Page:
Open a web browser and go to https://localhost:5001/Calculator.

Step 9: Test the Calculator

Enter numbers and an operator in the web form.
Click the submit button to see the calculation result.

Step 10: Debugging

If the calculator isn't functioning correctly, use Visual Studio Code's debugging tools to diagnose and fix issues.

Phase 4: Final Touches and Submission

Step 11: Error Handling and Validation

Add error handling to the backend logic to prevent invalid operations.
Implement input validation in the Razor Page form.

Step 12: Styling

Use CSS to style the Calculator page with an appealing and user-friendly interface.

Step 13: Documentation and Comments

Document your code with comments describing the functionality and logic.

Step 14: Submission

Ensure that the application functions as expected.
Clean up the project directory from unnecessary files.
Zip the entire project folder and submit according to your course guidelines.

Phase 5: Example Code Implementation

Due to the complexity and length of the code, we will not be able to present the entire implementation detail here, but I can provide a scaffold for the HTML and back-end logic. Would you like me to proceed with that?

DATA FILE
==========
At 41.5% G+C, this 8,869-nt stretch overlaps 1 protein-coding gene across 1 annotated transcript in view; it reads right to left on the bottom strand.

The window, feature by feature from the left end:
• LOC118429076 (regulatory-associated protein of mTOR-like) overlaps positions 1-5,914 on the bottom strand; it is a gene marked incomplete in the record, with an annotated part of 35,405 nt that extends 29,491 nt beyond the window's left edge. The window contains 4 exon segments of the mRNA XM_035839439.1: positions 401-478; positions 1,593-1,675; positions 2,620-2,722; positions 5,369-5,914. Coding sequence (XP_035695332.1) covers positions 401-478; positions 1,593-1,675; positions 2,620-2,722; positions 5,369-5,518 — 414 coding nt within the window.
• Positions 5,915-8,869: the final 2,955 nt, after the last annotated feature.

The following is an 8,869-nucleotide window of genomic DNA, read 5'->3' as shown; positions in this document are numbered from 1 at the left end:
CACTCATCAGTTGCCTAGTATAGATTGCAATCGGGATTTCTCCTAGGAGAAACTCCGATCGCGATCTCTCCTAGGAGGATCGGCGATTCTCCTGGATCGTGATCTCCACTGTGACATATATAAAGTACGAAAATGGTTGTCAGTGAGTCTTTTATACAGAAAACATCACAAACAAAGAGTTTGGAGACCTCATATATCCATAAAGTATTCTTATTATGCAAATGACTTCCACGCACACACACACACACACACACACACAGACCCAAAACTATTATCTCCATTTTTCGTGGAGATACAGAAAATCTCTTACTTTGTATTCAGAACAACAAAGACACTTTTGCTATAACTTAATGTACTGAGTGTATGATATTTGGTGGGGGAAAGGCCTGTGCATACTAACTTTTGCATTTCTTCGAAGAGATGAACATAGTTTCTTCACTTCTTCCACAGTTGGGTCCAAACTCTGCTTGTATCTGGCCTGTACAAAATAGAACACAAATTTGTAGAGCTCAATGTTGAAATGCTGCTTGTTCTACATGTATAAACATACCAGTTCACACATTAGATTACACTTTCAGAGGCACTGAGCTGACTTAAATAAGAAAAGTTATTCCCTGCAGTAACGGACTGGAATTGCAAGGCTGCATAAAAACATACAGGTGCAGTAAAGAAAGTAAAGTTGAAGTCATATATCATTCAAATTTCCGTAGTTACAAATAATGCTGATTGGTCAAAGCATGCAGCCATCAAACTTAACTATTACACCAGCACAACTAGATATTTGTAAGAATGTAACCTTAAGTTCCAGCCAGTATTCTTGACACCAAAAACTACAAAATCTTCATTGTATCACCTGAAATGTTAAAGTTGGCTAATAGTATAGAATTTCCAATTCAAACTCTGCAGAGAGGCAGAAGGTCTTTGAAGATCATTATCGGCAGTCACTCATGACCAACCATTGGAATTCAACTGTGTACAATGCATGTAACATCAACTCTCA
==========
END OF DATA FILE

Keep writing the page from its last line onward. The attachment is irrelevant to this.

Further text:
Let’s start with a high-level scaffold of both the Razor page for the HTML front end and the C# code-behind. This outline will serve as a starting point for the calculator ASP.NET web application.

Calculator.cshtml


@page
@model CalculatorWebApp.Pages.CalculatorModel

<h2>Calculator</h2>

<form method="post">
<div>
<label for="FirstNumber">First Number:</label>
<input type="text" id="FirstNumber" name="FirstNumber" />
</div>
<div>
<label for="SecondNumber">Second Number:</label>
<input type="text" id="SecondNumber" name="SecondNumber" />
</div>
<div>
<label for="Operator">Operator:</label>
<select id="Operator" name="Operator">
<option value="+">+</option>
<option value="-">-</option>
<option value="*">*</option>
<option value="/">/</option>
</select>
</div>
<div>
<input type="submit" value="Calculate" />
</div>
</form>

@if (Model.CalculationPerformed)
{
<div>
<h3>Result:</h3>
<p>@Model.Result</p>
</div>
}